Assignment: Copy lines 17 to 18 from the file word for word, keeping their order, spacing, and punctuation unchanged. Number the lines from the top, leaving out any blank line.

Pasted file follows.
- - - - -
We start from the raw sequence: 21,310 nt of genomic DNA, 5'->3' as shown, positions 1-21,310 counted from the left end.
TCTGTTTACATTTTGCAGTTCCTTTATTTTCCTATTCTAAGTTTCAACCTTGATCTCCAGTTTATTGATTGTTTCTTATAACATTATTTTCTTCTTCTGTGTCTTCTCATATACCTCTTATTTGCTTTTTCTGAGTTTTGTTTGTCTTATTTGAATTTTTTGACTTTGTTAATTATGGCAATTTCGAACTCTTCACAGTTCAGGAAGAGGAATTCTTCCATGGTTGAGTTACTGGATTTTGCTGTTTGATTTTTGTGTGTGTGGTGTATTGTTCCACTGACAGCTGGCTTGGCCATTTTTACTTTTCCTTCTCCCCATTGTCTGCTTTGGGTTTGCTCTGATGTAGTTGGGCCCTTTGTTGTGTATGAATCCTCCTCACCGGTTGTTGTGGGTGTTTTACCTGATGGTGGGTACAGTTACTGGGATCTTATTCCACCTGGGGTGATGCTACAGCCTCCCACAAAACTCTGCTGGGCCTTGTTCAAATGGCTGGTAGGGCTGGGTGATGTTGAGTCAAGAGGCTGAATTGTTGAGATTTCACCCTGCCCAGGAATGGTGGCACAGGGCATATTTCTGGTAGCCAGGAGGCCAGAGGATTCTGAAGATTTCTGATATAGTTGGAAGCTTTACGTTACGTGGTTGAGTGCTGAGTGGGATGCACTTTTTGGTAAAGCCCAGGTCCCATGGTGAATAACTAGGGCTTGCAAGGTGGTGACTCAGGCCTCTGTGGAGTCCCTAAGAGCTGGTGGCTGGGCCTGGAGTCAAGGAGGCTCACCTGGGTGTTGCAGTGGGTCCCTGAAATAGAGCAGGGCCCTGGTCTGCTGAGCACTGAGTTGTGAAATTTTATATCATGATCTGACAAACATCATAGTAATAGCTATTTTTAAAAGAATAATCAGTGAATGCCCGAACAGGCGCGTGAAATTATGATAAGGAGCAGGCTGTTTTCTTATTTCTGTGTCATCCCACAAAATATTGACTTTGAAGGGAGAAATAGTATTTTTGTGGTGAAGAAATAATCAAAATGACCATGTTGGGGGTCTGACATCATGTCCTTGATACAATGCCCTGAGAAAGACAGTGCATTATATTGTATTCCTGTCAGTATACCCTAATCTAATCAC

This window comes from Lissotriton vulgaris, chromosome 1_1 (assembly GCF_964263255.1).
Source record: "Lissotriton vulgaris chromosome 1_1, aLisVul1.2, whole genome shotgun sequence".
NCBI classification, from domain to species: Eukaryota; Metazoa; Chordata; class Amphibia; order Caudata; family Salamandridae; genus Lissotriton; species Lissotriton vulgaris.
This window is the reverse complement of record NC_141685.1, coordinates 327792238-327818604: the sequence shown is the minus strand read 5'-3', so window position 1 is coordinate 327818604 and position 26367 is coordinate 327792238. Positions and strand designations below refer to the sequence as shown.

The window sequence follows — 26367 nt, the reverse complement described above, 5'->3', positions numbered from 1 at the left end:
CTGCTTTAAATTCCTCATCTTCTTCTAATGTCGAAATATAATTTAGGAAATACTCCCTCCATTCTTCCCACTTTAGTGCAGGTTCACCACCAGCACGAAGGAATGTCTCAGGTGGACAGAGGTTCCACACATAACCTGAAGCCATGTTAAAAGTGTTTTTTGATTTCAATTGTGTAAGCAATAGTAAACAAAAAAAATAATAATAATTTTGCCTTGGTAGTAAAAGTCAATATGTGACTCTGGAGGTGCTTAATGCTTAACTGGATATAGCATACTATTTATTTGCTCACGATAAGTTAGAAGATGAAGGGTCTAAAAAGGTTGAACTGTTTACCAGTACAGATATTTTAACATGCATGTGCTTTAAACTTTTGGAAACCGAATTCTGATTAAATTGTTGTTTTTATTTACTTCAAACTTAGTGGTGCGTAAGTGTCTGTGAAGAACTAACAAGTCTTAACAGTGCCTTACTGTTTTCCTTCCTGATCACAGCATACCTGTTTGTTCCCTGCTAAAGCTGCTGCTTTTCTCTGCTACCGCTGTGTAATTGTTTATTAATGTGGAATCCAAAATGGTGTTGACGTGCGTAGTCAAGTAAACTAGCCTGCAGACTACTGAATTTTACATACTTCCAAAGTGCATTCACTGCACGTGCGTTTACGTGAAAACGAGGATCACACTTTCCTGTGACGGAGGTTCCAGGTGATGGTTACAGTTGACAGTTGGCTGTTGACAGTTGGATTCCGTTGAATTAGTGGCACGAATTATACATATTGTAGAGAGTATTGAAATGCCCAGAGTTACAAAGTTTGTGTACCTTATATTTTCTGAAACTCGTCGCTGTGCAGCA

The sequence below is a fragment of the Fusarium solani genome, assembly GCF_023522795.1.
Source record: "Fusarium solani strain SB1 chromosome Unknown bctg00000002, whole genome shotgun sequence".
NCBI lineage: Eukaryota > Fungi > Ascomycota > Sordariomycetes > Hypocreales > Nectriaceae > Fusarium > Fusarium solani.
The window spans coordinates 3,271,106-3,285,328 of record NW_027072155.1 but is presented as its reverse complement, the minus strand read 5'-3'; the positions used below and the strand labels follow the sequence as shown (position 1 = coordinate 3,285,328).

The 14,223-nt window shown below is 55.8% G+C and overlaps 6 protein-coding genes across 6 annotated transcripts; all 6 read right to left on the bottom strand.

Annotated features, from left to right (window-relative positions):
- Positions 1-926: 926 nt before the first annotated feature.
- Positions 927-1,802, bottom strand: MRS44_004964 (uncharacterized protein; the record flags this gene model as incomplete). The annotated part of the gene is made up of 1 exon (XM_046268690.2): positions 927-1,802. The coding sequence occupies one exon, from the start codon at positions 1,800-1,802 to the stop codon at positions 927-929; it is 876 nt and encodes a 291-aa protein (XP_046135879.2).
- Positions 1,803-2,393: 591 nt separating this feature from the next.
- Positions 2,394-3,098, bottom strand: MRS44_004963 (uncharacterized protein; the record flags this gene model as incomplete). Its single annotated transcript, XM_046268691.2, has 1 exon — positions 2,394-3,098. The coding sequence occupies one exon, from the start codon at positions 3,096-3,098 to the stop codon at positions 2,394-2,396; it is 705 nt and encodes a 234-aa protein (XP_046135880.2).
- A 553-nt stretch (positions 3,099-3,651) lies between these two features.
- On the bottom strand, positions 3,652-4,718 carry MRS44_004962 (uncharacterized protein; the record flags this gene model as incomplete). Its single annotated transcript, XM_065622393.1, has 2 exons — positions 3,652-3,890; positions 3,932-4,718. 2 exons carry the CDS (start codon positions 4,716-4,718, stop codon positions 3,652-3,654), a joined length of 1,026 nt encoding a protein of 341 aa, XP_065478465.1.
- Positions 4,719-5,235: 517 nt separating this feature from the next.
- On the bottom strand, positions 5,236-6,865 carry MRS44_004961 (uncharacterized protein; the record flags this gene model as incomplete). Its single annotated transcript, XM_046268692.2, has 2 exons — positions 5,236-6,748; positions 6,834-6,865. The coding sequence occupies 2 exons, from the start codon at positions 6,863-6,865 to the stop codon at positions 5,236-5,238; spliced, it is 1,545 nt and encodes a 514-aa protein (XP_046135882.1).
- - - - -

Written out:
- Positions 1,803-2,393: 591 nt separating this feature from the next.
- Positions 2,394-3,098, bottom strand: MRS44_004963 (uncharacterized protein; the record flags this gene model as incomplete). Its single annotated transcript, XM_046268691.2, has 1 exon — positions 2,394-3,098. The coding sequence occupies one exon, from the start codon at positions 3,096-3,098 to the stop codon at positions 2,394-2,396; it is 705 nt and encodes a 234-aa protein (XP_046135880.2).